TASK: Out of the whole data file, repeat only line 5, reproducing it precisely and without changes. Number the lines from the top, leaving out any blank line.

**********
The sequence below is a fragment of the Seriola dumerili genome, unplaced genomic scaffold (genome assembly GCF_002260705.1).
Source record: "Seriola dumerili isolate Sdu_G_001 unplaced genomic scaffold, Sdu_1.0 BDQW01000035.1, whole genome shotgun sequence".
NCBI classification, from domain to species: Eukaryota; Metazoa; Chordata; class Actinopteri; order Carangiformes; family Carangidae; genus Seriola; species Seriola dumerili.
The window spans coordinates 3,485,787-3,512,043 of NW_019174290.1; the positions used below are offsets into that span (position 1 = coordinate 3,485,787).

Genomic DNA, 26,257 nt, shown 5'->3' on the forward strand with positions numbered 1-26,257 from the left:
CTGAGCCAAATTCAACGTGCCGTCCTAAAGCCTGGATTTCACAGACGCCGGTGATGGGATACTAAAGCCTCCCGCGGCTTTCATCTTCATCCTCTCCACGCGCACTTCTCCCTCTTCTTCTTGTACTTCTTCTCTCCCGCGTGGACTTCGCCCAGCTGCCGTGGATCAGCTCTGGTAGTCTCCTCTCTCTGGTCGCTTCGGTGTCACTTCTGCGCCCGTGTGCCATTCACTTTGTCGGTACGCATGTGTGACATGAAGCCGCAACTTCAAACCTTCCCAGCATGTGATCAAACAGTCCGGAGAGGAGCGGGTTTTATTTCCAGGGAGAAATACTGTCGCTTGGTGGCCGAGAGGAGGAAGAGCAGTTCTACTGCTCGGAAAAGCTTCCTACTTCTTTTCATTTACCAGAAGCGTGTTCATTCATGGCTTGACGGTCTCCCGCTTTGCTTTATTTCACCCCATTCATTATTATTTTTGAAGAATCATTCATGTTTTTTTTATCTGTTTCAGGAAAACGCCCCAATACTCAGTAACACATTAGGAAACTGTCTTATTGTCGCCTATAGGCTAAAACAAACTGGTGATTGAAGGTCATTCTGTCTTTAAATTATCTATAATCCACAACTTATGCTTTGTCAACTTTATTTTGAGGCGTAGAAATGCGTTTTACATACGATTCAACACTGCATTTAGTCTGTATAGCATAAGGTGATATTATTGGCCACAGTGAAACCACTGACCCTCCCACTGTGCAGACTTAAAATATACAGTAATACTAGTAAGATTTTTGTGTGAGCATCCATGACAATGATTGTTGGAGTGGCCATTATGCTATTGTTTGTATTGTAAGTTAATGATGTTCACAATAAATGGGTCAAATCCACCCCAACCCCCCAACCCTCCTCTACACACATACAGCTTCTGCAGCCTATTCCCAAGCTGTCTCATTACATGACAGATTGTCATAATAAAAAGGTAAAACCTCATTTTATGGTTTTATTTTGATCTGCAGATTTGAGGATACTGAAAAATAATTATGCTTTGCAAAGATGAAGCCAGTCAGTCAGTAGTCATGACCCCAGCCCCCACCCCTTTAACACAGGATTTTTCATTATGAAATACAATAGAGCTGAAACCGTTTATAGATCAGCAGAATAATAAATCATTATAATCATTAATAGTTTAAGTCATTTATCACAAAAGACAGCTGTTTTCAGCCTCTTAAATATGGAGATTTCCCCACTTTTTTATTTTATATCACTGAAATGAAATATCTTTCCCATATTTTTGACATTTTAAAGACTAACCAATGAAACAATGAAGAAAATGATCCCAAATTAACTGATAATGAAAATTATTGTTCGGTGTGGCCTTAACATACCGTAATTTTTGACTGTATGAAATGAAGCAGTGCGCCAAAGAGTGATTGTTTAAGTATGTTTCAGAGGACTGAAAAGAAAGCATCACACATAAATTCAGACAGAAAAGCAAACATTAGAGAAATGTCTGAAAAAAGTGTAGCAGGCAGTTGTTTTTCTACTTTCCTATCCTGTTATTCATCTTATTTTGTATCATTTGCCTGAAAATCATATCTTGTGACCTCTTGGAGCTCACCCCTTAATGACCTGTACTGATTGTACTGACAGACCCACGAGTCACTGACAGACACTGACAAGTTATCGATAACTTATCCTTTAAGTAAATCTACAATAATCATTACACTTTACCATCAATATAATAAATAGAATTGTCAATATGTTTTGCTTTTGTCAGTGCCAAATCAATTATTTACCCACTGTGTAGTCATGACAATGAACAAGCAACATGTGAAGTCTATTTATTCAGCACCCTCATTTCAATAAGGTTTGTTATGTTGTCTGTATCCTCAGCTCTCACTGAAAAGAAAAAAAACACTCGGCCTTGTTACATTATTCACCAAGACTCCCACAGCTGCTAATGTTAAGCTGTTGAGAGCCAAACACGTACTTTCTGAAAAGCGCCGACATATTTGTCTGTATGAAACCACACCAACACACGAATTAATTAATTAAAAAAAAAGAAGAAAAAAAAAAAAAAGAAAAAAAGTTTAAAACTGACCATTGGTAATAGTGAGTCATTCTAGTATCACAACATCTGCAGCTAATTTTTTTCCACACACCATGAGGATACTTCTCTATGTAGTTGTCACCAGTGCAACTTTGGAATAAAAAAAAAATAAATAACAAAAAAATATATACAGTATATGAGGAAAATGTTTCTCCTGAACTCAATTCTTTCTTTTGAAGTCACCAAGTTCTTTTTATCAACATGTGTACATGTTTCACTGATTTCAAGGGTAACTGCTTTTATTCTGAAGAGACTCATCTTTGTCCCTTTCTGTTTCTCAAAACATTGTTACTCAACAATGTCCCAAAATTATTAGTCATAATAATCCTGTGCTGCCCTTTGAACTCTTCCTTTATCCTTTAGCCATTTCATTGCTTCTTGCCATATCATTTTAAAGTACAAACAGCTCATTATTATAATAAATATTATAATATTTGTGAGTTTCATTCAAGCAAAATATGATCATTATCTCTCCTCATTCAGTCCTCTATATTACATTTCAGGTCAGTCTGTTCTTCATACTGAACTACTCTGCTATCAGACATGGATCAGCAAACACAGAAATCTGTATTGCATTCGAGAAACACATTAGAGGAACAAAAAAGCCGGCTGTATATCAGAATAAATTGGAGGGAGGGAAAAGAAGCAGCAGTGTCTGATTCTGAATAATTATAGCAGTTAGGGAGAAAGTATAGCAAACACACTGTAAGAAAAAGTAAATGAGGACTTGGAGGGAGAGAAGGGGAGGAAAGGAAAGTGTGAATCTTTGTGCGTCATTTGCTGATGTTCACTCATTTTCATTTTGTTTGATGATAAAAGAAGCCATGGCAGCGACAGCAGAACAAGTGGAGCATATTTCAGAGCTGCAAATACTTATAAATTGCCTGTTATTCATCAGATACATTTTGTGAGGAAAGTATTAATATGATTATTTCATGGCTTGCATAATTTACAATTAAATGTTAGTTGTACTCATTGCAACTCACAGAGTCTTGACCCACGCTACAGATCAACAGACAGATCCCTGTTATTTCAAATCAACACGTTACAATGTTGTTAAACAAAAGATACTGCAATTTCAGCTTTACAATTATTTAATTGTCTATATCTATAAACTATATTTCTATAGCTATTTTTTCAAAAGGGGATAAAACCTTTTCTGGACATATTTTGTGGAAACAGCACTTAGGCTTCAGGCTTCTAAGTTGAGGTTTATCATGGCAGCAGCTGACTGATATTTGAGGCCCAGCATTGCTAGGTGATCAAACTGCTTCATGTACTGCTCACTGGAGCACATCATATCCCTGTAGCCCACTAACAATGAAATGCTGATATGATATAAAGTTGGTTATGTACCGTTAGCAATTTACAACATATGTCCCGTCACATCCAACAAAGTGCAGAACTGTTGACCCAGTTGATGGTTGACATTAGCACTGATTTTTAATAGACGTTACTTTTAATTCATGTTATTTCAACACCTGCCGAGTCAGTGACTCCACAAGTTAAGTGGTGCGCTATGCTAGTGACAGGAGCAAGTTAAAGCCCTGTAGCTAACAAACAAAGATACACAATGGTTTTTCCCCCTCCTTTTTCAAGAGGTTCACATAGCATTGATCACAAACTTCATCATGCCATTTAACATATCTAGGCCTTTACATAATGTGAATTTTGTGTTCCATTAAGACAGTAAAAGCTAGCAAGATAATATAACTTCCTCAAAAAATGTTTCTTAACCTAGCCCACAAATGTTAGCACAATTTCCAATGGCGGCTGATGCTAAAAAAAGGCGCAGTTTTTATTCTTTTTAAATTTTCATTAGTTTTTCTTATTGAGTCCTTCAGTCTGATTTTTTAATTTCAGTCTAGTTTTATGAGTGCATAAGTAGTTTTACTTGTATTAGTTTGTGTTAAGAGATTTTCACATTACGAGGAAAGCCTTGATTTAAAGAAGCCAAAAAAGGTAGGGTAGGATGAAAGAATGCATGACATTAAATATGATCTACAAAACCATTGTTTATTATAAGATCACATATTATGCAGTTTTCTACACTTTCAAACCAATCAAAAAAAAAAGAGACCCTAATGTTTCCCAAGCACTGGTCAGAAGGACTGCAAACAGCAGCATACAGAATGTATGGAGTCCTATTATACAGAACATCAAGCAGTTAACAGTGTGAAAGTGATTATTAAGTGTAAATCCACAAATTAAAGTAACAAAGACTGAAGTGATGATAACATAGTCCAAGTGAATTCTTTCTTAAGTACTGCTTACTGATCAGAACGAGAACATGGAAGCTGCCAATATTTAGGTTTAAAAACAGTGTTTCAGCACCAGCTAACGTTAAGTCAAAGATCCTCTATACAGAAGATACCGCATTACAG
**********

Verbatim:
Genomic DNA, 26,257 nt, shown 5'->3' on the forward strand with positions numbered 1-26,257 from the left: